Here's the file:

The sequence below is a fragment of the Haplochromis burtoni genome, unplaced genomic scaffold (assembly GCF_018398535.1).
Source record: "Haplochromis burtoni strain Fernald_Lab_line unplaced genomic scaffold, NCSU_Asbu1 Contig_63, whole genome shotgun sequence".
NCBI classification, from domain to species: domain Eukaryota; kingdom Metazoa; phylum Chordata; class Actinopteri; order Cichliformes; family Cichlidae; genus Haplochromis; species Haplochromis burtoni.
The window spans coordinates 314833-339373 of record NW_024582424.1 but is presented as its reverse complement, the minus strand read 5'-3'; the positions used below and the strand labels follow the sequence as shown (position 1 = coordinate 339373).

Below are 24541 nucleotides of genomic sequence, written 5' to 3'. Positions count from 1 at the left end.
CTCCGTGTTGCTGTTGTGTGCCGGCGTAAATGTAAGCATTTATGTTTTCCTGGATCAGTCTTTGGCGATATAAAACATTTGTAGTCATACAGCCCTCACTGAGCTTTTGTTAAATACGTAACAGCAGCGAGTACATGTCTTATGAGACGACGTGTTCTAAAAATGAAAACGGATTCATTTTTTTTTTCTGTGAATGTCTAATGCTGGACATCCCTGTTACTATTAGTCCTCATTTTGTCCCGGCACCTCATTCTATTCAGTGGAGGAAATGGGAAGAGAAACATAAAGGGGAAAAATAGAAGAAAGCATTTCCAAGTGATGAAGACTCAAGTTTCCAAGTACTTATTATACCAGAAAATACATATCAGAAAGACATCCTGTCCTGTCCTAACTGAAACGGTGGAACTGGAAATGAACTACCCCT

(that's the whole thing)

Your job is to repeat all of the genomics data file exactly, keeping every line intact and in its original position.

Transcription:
The sequence below is a fragment of the Haplochromis burtoni genome, unplaced genomic scaffold (assembly GCF_018398535.1).
Source record: "Haplochromis burtoni strain Fernald_Lab_line unplaced genomic scaffold, NCSU_Asbu1 Contig_63, whole genome shotgun sequence".
NCBI classification, from domain to species: domain Eukaryota; kingdom Metazoa; phylum Chordata; class Actinopteri; order Cichliformes; family Cichlidae; genus Haplochromis; species Haplochromis burtoni.
The window spans coordinates 314833-339373 of record NW_024582424.1 but is presented as its reverse complement, the minus strand read 5'-3'; the positions used below and the strand labels follow the sequence as shown (position 1 = coordinate 339373).

Below are 24541 nucleotides of genomic sequence, written 5' to 3'. Positions count from 1 at the left end.
CTCCGTGTTGCTGTTGTGTGCCGGCGTAAATGTAAGCATTTATGTTTTCCTGGATCAGTCTTTGGCGATATAAAACATTTGTAGTCATACAGCCCTCACTGAGCTTTTGTTAAATACGTAACAGCAGCGAGTACATGTCTTATGAGACGACGTGTTCTAAAAATGAAAACGGATTCATTTTTTTTTTCTGTGAATGTCTAATGCTGGACATCCCTGTTACTATTAGTCCTCATTTTGTCCCGGCACCTCATTCTATTCAGTGGAGGAAATGGGAAGAGAAACATAAAGGGGAAAAATAGAAGAAAGCATTTCCAAGTGATGAAGACTCAAGTTTCCAAGTACTTATTATACCAGAAAATACATATCAGAAAGACATCCTGTCCTGTCCTAACTGAAACGGTGGAACTGGAAATGAACTACCCCT